He wants to go over the same details over and over again because he is in the processing stage. Don't you dare ever say you've "gone over this already". If you're so bothered about saving the marriage, you will answer, and you won't hold back the details.

He was also friends with my husband and had witnessed what he believed to be unacceptable behaviour from my husband, he thought he didn't treat me properly and we began to confide in each other as he was also unhappy in his relationship

Ah wonderful, the other guy has a family too, and was well aware you had a family. Disgusting from the both of you, not considering how this would affect your children.

Life will never be the same again. An affair is abuse on the purity of you marriage. Your husband didnt sign up to share you with another man. You say he was controlling and poor you, you were a SAHM mum. Why didnt you address these issues instead of throwing a selfish bomb into it?

Trust me, your story, albeit having to choose between who you loved, is exactly what my husband did to me. He will utterly hate you. And its taken me a year to calm down and get more good days than bad but a month out I probably would have done time and taken the affair partner out if I had the chance, I pinned the woman and verbally ripped her a new one but god knows what I would have done if I had her alone. I was irrational. Don't underestimate your husbands next moves because even he probably doesn't know what hes doing day to day.

He believes he will never be able to move on from this and will never be able to trust me again and our marriage will never be the same

Because he's right. He will never trust you again. Your marriage will never be the same again.

He's pissed off at your friend - err, yes, she knew and she basically support the affair. She played a part I'm afraid.

So what do you do from here?
*Marriage counselling is an option, but it shouldn't ever be on its own terms, you will both need individual counselling. I'm a year our and individual counselling is very beneficial for me.
*Your husband is asking to move schools. Not a bad idea to be honest. If there's no reason like SEN, you should consider it. That school will be an absolute torture for him now. Not his fault - so fix it.
*Passwords, phones, full disclosure. Suck it up. you're married right, so you shouldn't have anything to hide.
*You need to have a word with yourself , saying things like "he's not blameless". There is NEVER enough reason to do what you did. You could have taken steps to save your marriage THEN , not destroy it.

Your post strikes me as "poor me what do i do". Own it. Put the hard work in or leave this man now, let him find a better life partner.

NeilPetark Thu 07-Dec-17 09:44:29

Oh poor you, and it is all about you isn’t it?

Your dh may have been controlling but you could have left, and don’t use the DC as an excuse as you put your entire family in trouble the minute you had an affair. No one made you sleep with this man.

Your dh is being short sighted? Seriously? This is your doing. It’s been a month! You seem to want him to get over it. Going over details is normal, he may never get over it. If he doesn’t want to move on then that’s entirely his choice, he doesn’t have to.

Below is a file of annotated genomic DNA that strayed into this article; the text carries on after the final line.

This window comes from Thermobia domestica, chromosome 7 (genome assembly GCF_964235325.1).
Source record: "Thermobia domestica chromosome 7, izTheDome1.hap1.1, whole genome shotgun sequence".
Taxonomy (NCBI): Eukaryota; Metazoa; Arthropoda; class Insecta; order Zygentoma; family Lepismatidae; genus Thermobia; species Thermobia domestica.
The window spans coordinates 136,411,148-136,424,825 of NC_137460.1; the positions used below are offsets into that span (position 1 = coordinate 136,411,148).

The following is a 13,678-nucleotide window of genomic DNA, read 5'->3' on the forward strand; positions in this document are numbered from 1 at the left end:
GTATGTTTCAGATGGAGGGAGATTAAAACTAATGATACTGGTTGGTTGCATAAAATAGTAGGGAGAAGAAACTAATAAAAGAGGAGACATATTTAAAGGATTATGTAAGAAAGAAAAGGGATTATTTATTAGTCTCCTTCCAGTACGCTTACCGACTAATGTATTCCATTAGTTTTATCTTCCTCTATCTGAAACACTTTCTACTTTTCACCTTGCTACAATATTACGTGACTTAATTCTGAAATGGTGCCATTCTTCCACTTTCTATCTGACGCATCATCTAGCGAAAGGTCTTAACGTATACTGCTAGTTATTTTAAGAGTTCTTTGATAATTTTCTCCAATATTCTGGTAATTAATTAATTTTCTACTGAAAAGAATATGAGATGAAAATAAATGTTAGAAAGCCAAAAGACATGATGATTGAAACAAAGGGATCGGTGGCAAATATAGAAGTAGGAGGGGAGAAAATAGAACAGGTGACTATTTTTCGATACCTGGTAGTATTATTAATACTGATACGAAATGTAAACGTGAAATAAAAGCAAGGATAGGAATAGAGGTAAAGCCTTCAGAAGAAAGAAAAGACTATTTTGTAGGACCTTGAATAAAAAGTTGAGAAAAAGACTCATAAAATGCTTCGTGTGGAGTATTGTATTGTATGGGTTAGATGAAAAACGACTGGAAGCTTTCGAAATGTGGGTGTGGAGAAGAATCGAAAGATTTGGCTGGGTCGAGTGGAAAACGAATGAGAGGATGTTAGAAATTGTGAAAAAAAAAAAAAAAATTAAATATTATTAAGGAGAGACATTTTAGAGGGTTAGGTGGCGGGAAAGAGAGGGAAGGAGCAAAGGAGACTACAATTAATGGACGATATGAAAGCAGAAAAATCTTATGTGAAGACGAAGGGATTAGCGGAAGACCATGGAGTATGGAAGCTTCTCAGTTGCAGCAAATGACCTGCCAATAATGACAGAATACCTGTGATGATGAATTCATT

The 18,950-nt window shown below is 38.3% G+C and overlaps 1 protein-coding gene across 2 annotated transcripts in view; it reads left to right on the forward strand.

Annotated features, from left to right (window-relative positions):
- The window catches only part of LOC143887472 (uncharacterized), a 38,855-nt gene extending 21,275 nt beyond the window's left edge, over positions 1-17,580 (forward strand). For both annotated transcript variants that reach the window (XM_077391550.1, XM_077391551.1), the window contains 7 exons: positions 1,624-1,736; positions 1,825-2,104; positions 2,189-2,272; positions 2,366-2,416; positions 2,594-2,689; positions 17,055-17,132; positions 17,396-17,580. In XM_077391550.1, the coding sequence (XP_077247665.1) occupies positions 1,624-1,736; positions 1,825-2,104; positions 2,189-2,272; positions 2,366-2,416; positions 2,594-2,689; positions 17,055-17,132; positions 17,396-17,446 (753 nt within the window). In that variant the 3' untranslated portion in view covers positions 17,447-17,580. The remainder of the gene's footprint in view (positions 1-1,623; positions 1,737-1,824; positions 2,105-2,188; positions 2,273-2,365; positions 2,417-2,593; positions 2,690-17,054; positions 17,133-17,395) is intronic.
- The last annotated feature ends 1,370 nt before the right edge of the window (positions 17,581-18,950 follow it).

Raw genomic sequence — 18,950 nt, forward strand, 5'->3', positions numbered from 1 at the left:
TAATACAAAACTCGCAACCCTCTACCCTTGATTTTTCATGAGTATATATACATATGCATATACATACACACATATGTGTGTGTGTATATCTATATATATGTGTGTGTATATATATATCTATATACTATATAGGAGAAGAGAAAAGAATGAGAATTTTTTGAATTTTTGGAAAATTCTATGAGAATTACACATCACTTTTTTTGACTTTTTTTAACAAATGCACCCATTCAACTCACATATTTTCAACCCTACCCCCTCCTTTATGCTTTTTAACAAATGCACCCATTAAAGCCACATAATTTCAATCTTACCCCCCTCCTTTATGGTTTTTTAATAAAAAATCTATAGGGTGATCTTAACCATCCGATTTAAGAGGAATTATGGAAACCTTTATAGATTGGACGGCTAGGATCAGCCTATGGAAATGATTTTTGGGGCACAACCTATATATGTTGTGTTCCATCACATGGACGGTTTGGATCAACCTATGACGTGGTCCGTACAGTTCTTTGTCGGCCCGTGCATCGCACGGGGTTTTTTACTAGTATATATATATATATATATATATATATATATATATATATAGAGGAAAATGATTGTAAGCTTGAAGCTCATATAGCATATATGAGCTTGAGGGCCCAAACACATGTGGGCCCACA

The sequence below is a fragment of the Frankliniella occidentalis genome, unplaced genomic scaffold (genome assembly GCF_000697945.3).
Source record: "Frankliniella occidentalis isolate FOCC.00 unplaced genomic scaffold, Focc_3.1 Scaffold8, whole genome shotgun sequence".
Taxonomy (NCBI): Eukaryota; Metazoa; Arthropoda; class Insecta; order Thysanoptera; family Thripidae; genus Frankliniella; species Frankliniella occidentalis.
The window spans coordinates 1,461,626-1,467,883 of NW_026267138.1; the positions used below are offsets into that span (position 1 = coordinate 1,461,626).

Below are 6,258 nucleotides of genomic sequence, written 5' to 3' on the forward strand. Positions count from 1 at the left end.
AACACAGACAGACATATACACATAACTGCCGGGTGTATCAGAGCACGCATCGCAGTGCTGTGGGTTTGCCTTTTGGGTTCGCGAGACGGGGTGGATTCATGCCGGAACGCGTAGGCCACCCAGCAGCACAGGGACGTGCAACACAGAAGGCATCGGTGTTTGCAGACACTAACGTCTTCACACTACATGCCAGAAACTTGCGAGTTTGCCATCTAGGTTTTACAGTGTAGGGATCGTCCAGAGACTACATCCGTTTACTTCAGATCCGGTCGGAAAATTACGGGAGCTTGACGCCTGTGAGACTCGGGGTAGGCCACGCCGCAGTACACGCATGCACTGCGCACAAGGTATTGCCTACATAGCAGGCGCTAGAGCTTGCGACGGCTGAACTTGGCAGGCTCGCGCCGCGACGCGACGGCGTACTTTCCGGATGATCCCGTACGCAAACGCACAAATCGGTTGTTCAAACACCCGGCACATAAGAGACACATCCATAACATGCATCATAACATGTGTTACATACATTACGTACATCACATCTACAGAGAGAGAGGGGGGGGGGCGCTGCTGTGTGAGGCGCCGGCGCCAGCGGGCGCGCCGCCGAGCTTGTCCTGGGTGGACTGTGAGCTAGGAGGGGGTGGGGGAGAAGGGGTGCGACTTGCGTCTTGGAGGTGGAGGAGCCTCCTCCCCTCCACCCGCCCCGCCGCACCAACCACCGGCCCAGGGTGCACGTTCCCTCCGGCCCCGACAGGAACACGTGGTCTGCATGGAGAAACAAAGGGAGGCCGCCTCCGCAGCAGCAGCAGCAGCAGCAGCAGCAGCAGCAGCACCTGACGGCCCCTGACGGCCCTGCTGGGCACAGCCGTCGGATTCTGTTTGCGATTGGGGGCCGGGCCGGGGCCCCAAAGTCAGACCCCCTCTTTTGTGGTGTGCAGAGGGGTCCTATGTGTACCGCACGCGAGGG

I can’t believe you think he’s being short sighted, I bet you weren’t thinking of your children and your marriage when you opened your legs for someone else.

Give your head a wobble.

Columbine1 Thu 07-Dec-17 09:58:57

With a thread title like that you really are throwing yourself to the wolves! It was always likely that responses would come from people whose partners had affairs so this would be an opportunity to play out their feelings towards their own situation...

I have been cheated on in the past (never cheated) but I don't automatically think someone who has an affair is evil.

From what you say about your marriage before the affair, perhaps the affair was you dreaming of a way out & then you panicked as well as feeling guilty. As your husband has made it clear he will never get over this the future looks grim - you will endlessly have to prove your contrition & it will never be enough. Better to know this now rather than years down the line.

Could you contemplate separating? Perhaps agree with your DH and suggest to him you need to discuss the way forward?

dontknowwhatcomesnext Thu 07-Dec-17 10:57:05

You need to separate out two issues to have any hope of moving forward, with or without your husband: The state of your marriage before your affair and your affair.

Re the state of your marriage before your affair, you and your husband are equally responsible. You must own your part in it (even if it was just allowing it to get to the point where you went along with his controlling behaviour or didn't take action to boost your self-esteem, such as starting a part-time job or training). Likewise, your husband must own his part. Once you and he have done or not done so, you can make a decision whether to stay in the marriage or not.

Re your affair. You own that 100%. Your husband has none, zippo, zilch to do with your choices that led there. First, to your slippery boundaries so that you were confiding in your husband's friend and then to whatever steps led you into bed. That is your bad decision making, your poor relationship communication, etc. If you don't take this on board, you will not be able to reconcile with your husband. It really is that simple.